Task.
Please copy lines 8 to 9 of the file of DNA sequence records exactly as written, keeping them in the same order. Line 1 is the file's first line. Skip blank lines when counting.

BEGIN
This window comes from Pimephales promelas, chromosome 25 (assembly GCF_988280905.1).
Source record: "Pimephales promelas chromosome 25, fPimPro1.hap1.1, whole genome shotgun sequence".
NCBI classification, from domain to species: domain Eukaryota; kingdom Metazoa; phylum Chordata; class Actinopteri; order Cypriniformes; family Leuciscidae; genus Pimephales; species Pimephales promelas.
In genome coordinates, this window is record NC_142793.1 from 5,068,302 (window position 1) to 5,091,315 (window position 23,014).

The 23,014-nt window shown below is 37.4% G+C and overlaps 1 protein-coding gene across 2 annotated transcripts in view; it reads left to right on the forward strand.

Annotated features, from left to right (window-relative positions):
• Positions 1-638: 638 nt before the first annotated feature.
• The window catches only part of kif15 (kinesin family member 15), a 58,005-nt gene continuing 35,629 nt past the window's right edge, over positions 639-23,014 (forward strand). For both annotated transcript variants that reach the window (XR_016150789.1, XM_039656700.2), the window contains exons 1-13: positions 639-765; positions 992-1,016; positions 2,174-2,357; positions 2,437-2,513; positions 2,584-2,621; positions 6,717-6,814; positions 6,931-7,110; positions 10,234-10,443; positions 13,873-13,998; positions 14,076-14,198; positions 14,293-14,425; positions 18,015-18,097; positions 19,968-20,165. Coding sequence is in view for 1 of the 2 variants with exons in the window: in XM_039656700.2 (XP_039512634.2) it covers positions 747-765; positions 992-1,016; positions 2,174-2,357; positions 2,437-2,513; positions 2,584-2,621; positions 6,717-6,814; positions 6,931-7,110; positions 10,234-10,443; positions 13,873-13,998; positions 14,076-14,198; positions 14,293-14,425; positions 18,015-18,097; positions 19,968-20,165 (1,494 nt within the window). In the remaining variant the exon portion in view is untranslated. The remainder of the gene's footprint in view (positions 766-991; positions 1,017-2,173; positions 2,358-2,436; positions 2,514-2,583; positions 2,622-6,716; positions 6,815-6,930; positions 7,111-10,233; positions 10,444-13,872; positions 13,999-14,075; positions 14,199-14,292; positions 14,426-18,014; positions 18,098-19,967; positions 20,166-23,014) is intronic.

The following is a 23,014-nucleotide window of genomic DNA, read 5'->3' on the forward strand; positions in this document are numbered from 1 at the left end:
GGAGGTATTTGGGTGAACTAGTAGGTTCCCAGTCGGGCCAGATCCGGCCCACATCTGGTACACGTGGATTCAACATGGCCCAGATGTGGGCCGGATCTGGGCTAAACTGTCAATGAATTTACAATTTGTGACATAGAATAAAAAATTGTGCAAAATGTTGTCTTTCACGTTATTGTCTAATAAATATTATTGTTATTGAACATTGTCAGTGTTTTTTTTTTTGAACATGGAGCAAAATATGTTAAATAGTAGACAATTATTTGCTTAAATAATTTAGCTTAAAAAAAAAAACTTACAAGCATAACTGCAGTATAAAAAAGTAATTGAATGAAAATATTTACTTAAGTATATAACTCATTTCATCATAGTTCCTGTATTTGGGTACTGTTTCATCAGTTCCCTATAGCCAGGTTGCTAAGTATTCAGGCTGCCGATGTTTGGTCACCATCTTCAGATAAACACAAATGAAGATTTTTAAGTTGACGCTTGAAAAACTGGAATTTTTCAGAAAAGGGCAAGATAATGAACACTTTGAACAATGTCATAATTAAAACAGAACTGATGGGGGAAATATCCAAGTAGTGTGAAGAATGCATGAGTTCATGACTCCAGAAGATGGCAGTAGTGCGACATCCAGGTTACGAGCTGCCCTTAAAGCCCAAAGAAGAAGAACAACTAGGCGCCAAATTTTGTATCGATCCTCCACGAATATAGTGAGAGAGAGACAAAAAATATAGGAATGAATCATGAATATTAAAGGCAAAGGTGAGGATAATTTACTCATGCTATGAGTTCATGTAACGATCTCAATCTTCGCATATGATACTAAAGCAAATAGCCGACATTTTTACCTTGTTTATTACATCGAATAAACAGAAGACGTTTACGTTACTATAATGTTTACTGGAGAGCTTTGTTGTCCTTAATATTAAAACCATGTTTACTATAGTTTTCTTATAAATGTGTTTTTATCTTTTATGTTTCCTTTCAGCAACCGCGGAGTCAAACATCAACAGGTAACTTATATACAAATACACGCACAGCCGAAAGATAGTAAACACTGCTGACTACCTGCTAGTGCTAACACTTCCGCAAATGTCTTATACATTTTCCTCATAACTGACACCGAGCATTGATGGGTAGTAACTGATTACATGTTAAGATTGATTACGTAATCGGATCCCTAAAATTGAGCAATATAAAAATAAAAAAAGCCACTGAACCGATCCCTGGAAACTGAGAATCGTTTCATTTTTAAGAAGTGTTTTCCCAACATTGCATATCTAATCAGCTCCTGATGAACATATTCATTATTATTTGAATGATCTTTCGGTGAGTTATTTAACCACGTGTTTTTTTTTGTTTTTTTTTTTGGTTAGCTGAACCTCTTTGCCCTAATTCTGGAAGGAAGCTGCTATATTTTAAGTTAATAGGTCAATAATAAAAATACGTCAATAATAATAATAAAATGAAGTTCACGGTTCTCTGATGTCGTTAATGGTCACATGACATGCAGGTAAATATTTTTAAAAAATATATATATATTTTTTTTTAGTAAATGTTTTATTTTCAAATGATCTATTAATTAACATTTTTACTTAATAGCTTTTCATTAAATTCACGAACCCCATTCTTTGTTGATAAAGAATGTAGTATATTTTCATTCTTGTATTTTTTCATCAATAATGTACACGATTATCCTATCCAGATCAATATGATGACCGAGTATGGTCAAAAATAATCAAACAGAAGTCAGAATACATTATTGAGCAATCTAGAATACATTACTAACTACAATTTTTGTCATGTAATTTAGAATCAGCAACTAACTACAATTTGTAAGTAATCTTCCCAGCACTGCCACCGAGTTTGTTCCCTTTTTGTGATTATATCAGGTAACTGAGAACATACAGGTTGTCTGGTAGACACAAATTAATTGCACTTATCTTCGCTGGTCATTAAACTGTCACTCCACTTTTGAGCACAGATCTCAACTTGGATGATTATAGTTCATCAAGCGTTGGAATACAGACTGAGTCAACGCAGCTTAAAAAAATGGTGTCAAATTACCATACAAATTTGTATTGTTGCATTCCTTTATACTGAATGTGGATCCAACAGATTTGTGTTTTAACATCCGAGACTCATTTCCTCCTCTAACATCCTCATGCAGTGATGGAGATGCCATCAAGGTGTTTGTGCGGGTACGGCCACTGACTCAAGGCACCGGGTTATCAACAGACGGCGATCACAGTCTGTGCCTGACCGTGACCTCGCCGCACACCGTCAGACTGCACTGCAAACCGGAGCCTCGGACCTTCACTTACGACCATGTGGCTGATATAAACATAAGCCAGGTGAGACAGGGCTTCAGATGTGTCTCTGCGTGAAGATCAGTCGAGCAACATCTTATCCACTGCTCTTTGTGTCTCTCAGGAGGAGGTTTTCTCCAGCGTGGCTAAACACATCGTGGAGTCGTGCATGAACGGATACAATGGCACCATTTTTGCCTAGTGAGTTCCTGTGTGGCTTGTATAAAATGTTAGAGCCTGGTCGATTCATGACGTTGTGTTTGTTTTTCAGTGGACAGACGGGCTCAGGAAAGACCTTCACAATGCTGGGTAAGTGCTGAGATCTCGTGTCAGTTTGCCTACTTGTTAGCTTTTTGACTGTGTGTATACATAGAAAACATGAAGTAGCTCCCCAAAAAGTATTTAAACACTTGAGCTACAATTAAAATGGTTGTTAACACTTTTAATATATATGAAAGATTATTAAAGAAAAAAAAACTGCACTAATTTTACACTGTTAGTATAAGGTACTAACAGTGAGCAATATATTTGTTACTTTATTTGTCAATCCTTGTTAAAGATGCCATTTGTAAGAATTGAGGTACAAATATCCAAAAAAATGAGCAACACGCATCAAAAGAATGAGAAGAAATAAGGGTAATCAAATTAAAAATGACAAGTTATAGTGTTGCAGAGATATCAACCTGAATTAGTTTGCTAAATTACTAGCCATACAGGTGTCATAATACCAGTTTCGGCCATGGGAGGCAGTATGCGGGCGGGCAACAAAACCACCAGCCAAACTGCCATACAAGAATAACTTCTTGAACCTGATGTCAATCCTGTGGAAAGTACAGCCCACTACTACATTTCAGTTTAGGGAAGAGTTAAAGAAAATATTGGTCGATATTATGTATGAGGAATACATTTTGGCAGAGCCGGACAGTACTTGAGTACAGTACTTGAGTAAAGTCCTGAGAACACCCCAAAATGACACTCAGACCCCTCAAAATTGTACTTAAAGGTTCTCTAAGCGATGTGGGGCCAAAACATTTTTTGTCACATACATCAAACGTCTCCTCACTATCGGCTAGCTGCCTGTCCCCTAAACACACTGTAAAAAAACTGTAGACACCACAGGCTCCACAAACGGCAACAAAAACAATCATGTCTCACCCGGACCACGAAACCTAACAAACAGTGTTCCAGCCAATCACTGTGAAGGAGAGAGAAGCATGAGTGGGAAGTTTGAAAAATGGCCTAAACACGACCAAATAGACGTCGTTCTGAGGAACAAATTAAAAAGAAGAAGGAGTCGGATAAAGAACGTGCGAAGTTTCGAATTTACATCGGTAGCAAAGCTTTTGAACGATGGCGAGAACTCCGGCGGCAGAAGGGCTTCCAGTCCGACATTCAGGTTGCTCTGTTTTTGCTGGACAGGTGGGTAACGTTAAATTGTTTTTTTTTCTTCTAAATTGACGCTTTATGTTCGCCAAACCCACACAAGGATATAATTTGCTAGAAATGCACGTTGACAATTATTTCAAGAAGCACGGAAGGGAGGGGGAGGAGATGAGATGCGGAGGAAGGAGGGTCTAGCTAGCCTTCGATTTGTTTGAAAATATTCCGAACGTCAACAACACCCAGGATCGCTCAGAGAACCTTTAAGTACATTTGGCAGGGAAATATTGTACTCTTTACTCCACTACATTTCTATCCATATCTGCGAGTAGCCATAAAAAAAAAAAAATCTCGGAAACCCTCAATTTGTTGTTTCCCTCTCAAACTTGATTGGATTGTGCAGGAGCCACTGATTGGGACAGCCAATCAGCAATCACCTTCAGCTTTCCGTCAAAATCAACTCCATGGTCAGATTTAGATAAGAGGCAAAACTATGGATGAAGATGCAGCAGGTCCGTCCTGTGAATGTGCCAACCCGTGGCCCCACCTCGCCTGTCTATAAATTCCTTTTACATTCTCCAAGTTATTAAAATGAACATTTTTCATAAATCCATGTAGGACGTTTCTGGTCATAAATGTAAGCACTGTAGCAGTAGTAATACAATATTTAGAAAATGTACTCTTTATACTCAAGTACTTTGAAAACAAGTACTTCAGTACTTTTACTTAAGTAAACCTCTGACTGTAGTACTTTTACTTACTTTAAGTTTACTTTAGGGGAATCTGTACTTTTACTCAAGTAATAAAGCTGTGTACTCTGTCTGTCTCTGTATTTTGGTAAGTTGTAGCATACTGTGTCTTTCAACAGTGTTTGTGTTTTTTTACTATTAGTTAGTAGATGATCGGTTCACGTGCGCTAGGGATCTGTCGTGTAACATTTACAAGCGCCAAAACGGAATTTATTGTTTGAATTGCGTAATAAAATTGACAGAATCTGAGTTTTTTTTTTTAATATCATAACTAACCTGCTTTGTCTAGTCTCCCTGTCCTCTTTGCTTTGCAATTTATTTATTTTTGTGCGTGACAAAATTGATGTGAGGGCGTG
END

• The window catches only part of kif15 (kinesin family member 15), a 58,005-nt gene continuing 35,629 nt past the window's right edge, over positions 639-23,014 (forward strand). For both annotated transcript variants that reach the window (XR_016150789.1, XM_039656700.2), the window contains exons 1-13: positions 639-765; positions 992-1,016; positions 2,174-2,357; positions 2,437-2,513; positions 2,584-2,621; positions 6,717-6,814; positions 6,931-7,110; positions 10,234-10,443; positions 13,873-13,998; positions 14,076-14,198; positions 14,293-14,425; positions 18,015-18,097; positions 19,968-20,165. Coding sequence is in view for 1 of the 2 variants with exons in the window: in XM_039656700.2 (XP_039512634.2) it covers positions 747-765; positions 992-1,016; positions 2,174-2,357; positions 2,437-2,513; positions 2,584-2,621; positions 6,717-6,814; positions 6,931-7,110; positions 10,234-10,443; positions 13,873-13,998; positions 14,076-14,198; positions 14,293-14,425; positions 18,015-18,097; positions 19,968-20,165 (1,494 nt within the window). In the remaining variant the exon portion in view is untranslated. The remainder of the gene's footprint in view (positions 766-991; positions 1,017-2,173; positions 2,358-2,436; positions 2,514-2,583; positions 2,622-6,716; positions 6,815-6,930; positions 7,111-10,233; positions 10,444-13,872; positions 13,999-14,075; positions 14,199-14,292; positions 14,426-18,014; positions 18,098-19,967; positions 20,166-23,014) is intronic.

The following is a 23,014-nucleotide window of genomic DNA, read 5'->3' on the forward strand; positions in this document are numbered from 1 at the left end: